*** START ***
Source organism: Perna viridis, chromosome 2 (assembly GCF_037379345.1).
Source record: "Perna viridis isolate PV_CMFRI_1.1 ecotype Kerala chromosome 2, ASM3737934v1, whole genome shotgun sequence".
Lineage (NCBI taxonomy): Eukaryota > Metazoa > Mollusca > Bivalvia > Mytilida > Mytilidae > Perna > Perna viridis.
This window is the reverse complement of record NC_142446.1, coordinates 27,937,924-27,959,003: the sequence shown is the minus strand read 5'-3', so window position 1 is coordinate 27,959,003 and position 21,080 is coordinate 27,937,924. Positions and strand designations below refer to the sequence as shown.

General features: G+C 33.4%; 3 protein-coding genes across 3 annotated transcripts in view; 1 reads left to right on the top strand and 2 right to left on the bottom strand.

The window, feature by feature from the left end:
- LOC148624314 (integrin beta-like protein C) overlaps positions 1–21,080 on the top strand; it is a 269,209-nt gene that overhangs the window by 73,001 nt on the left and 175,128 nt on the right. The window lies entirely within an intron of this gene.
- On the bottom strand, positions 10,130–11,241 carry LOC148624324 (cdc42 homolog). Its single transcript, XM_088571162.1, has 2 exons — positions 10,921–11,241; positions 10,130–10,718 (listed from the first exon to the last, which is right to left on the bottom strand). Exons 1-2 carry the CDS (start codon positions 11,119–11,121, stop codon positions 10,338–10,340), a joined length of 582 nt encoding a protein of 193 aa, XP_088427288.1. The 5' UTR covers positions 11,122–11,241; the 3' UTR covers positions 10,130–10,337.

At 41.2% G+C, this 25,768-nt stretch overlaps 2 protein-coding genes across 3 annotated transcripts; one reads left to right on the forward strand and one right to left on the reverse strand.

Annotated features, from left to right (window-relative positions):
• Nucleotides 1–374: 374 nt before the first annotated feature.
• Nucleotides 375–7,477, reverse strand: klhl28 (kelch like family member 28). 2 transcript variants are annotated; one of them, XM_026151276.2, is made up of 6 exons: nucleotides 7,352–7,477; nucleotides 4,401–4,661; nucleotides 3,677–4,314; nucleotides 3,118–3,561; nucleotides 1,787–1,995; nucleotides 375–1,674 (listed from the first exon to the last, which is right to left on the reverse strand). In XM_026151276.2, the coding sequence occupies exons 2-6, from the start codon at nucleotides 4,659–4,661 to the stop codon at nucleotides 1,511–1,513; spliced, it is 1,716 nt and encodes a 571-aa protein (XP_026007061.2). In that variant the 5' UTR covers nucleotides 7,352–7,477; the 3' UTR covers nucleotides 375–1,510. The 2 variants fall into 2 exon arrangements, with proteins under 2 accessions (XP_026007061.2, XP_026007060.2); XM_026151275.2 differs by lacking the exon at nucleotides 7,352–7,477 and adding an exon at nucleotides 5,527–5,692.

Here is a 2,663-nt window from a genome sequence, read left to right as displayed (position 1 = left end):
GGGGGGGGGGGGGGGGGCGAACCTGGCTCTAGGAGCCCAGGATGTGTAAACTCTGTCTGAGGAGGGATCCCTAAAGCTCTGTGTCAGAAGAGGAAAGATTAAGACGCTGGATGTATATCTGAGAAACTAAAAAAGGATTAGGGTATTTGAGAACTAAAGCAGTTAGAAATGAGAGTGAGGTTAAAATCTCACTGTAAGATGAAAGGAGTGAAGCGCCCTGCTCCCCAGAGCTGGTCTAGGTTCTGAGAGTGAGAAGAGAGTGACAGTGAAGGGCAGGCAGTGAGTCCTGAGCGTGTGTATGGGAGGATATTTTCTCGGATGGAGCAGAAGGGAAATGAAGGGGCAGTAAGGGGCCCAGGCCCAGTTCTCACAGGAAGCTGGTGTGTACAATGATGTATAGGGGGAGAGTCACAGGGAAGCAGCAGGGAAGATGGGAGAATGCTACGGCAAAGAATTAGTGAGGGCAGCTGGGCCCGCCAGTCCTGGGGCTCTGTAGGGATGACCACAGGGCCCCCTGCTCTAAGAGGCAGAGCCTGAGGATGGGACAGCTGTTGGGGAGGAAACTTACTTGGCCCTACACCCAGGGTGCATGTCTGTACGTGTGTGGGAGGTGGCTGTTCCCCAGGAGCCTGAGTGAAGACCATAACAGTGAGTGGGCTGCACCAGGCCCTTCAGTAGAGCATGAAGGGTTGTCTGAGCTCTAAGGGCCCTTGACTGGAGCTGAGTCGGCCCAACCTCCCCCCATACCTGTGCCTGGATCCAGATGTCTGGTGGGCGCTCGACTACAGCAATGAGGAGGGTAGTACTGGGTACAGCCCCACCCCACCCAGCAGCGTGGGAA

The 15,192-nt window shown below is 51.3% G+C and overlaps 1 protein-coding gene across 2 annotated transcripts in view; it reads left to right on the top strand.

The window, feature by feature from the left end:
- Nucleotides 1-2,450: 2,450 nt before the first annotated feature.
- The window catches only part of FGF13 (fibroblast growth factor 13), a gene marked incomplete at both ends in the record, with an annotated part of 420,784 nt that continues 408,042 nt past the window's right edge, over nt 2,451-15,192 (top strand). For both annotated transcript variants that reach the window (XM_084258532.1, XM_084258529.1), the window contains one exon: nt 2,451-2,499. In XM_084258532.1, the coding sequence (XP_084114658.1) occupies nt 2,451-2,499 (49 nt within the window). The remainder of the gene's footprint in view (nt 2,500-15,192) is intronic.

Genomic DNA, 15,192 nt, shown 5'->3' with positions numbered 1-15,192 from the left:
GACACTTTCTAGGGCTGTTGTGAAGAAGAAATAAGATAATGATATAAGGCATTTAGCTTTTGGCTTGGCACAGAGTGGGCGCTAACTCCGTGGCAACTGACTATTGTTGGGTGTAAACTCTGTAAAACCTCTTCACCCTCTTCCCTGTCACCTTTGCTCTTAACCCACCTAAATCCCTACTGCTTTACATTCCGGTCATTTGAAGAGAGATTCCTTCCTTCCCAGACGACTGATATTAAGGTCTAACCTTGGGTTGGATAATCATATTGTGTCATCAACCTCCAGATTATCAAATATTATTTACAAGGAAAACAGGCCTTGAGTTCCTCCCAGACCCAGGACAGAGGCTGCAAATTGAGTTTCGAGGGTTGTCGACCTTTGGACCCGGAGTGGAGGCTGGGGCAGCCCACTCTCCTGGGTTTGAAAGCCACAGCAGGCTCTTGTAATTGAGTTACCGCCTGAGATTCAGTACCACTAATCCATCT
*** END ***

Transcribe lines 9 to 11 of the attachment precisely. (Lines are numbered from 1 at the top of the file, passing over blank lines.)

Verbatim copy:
At 41.2% G+C, this 25,768-nt stretch overlaps 2 protein-coding genes across 3 annotated transcripts; one reads left to right on the forward strand and one right to left on the reverse strand.

Annotated features, from left to right (window-relative positions):
• Nucleotides 1–374: 374 nt before the first annotated feature.